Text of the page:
4th Annual Dollars & Sense Survey: Turning up the heat

(November 2002) After reviewing the Investment Dealers Association’s (IDA) investigation process in my last column, it makes sense to review the penalties an advisor could face.

If the IDA concludes that the advisor failed to fulfill his or her regulatory obligations, the matter will be referred to an enforcement council — the IDA lawyer assigned to settle the file or represent the IDA at a hearing. The hearing would be presented before the District Council — an IDA tribunal that will decide the advisor’s fate.

If the District Council concludes the advisor did not meet his or her regulatory requirements, there is a menu of penalties it can choose from. They are as follows:

  • a reprimand;
  • a fine of up to $1 million per offence;
  • a fine equal to three times the benefit the advisor obtained as a result of breaking the rules — even if this sum exceeds $1 million;
  • conditions placed on the advisor’s licence, such as close supervision by the manager or a requirement to take additional courses (such as the Conduct and Practices Handbook [CPH] course);
  • a suspension of approval of the advisor’s licence for a period of time and on terms that District Council considers appropriate; and
  • prohibition of approval of licence.

If these penalties were not bad enough, the District Council may break down what an advisor interprets as a single violation into several offences. As a result, the sky is the limit for the penalties that can be imposed.

Consider the following example: Mr. K was your client. He opened a margin account, an RRSP account and an account for his wife, Mrs. K. The advisor never met Mrs. K, but Mr. K did obtain her signature on the know-your-client form. Mrs. K filed a complaint, which can be broken down into three offences:

Offence A: The advisor breached his obligation to know his client, Mrs. K, because he never met her. The advisor could not have used due diligence to learn the essential facts relative to Mrs. K and therefore failed to ascertain her investment objectives directly from her (regulation 1300.1(a)).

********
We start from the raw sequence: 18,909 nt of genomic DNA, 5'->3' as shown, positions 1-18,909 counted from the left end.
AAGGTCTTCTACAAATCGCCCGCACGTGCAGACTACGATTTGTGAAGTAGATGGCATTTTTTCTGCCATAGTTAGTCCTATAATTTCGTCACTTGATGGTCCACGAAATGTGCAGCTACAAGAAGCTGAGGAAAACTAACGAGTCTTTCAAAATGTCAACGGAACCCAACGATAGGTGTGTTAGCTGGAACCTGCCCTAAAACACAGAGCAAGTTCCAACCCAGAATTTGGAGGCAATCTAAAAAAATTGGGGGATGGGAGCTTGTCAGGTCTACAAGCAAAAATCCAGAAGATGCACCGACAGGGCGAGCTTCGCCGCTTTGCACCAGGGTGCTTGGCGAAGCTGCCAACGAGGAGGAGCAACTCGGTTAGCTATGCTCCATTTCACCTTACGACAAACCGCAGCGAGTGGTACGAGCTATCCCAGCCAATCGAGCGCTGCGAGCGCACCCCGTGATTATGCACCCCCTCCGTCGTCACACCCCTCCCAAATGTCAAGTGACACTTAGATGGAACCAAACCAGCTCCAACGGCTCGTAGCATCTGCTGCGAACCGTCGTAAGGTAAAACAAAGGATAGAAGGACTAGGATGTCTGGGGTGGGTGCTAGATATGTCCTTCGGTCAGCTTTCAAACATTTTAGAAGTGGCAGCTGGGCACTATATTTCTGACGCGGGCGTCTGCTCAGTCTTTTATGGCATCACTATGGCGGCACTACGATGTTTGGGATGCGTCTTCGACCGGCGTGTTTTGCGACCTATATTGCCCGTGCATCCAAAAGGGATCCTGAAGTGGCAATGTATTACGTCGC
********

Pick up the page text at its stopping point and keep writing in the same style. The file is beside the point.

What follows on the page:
Offence B: The advisor engaged in discretionary trading because the 30 trades in Mrs. K’s account were made without consulting her. The trades were made on Mr. K’s instructions without a power of attorney or written authorization from Mrs. K (regulation 200.1(i)(3)).

Offence C: The trades in Mrs. K’s account were unsuitable. She was an unsophisticated investor with no earnings and a small sum of savings (regulation 1300.1(d)).

Assuming the IDA concludes that you failed to fulfill your regulatory obligations, the District Council may choose any of the penalties, or any combination of the options. The following could be considered the penalties for the above violations.

Offence A:

  • a $40,000 fine
  • a two-month suspension
  • successful completion of the CPH

Offence B:

  • a $30,000 fine
  • a two-month suspension
  • close supervision for six months

Offence C:

  • a $40,000 fine
  • a two-month suspension

The advisor may end up with a $110,000 fine, a six-month suspension and close supervision for six months when he returns to the firm, after he completes the CPH. Is this a sufficient incentive to ensure you learn the essential facts relative to each client?

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Ellen J. Bessner is a lawyer in Toronto at Gowling Lafleur Henderson practising in the area of brokers’ liability and can be reached at ellen.bessner@gowlings.com

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This article was originally published in the November 2002 edition of Advisor’s Edge magazine, a sister media property of Advisor.ca in The ADVISOR Group. To view archived Advisor’s Edge articles or to sign up for a free one-year subscription, please click here.